“Then Binyavanga sent me an email. One of the conditions of the Fellowship was that I would send my work to them to show how I’d spent my time in Kenya. I had emailed my manuscript to Binyavanga, but I didn’t expect to hear from him. He’s a busy guy and even I don’t read every MS that comes into my inbox.

“But about five days after, I get a phone call from a British number. I picked the call and it turns out to be Sarah Chalfant, head of the London office of the Wylie Agency.

“Apparently Binyavanga had read my short story collection and liked it so much that he then emailed it to her and she’d read it and liked it so much that she offered to represent me. So I’ve never had to send my work to an agent, never sent my work to a publisher.”

That second collection, Love is Power, or Something Like That was first published in 2013 in the USA by Graywolf Press, and then in the UK by Chatto and Windus.

“I realized that I was getting some money. But to sustain my lifestyle I had to produce a book every other year. In 2012 I began writing Blackass. I did some travelling. I went to Jamaica for the first time in my life in 2011. Got invited to a literary festival there and spent three months. Spent time with my uncle and met my Jamaican family.

“Then I got a fellowship at the Norman Mailer Centre in Provincetown in the United States and a residency in Italy at the Rockefeller Foundation Bellagio Center.

“With that second collection I finally began to see the modern roots of Nigerian nationhood, the thing that is Nigerian. I was happy with that book.

“My short stories are set in a fictional place called Poteko. It’s a little bit like Port Harcourt, and it’s a little bit like Eko, which is a local name for Lagos. It’s in the vein of Macondo in Marquez or Faulkner’s Yoknapatawpha County. I wanted to create a fictional city that had bits of Lagos, had bits of Kano, had bits of Port Harcourt, had bits of Warri—the quintessential Nigerian city. That would be a microcosm of the Nigerian state, so I could truly write about all Nigerians in all their diversity. (I began) writing all the stories in that fictional place, except for the last one in the book, which was set in Nairobi, a real place but outside Nigeria.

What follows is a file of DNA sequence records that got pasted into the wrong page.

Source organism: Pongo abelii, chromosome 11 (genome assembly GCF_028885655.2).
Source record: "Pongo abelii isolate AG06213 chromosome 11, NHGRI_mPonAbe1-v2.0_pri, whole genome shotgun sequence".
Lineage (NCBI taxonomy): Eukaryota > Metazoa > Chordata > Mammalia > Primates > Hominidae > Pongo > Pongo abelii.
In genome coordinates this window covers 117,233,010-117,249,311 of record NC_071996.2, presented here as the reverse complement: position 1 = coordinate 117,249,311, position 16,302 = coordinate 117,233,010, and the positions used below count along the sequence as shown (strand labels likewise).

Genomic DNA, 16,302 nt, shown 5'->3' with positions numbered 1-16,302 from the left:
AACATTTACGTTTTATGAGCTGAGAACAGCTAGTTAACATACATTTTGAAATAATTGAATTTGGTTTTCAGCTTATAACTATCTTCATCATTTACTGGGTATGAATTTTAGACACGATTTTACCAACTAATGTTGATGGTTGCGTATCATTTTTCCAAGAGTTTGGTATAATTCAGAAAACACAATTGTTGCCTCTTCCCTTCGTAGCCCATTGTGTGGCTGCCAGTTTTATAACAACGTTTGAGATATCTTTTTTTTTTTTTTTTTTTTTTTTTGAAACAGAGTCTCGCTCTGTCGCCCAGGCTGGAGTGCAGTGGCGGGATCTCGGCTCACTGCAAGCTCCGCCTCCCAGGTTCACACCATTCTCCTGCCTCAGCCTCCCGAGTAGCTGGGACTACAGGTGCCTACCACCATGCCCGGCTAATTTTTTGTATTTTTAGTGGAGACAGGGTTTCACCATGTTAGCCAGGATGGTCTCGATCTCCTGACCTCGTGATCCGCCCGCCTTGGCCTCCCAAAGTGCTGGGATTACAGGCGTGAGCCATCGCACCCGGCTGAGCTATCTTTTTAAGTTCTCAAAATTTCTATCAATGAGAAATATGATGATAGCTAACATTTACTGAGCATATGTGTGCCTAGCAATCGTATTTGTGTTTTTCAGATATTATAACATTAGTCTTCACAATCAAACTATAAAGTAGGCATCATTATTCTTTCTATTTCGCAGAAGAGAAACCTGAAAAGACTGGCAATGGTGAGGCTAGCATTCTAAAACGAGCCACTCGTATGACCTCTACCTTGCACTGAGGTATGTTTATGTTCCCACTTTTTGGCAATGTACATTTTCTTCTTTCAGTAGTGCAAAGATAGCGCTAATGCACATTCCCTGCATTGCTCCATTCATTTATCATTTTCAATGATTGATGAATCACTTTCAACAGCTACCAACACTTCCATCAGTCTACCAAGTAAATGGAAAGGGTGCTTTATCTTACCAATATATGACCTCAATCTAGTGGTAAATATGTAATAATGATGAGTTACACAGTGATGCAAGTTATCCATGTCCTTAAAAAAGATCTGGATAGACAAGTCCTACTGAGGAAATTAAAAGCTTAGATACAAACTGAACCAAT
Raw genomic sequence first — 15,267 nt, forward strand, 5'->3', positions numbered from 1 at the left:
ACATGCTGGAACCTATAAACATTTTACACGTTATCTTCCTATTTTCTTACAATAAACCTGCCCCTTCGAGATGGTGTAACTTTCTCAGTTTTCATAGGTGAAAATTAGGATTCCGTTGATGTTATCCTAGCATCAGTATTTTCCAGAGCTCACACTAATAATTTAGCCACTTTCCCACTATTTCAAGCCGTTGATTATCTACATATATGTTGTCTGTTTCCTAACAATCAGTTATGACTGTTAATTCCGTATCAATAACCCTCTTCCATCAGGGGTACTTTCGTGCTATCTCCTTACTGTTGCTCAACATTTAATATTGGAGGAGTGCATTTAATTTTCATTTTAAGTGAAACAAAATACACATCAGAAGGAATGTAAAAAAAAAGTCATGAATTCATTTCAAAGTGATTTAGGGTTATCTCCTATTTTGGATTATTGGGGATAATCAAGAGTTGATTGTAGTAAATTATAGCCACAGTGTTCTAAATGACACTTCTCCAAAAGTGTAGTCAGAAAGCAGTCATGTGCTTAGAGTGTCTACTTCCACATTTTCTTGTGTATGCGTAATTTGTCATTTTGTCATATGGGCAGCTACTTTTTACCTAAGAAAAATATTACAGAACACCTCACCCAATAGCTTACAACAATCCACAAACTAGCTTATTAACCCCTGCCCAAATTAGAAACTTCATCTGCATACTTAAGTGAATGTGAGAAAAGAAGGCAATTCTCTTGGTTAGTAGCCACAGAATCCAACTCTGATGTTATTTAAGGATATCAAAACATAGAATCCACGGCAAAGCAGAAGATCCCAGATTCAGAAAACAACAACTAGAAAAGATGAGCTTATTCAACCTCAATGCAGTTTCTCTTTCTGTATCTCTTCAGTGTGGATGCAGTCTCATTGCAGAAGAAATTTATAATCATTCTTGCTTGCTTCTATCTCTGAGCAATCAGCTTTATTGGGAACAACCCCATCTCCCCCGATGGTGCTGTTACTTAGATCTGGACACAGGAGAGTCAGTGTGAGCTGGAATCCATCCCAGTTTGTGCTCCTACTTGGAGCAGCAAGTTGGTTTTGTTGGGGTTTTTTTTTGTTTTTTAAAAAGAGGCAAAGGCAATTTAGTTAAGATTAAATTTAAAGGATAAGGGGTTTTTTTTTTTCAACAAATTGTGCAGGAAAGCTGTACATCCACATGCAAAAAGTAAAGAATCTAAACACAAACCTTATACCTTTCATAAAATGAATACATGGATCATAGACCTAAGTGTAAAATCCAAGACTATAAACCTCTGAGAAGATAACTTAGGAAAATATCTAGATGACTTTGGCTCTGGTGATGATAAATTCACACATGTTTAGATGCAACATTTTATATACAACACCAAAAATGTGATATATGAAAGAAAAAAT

“Then I thought, much as I love Alice Munro, I wouldn’t want to be the Alice Munro of Nigeria and never write a novel, so maybe I should take a crack a novel now ... the idea that I got for the novel was so different, so (I could) go at it in a different way, a more modern way. Focus on a city and try to capture it.

“With the novel, I wanted to write a different story, allow myself to go into fantasy. People have always called me a social-realistic writer. But fiction is fiction. You create things and capture the reader’s attention and you tell a story. For me it was important to show that I could follow the story wherever it would take me, starting from this Kafka-esque incident where a guy wakes up white.

“So in 2012, I didn’t do much travelling. I sat down and basically set myself to the goal of writing Blackass. I wanted to see if it was possible to write a novel in a year ... I spent nine months writing the first draft and in those nine months I left the house maybe five times. I sat at home, got up every morning, and wrote.”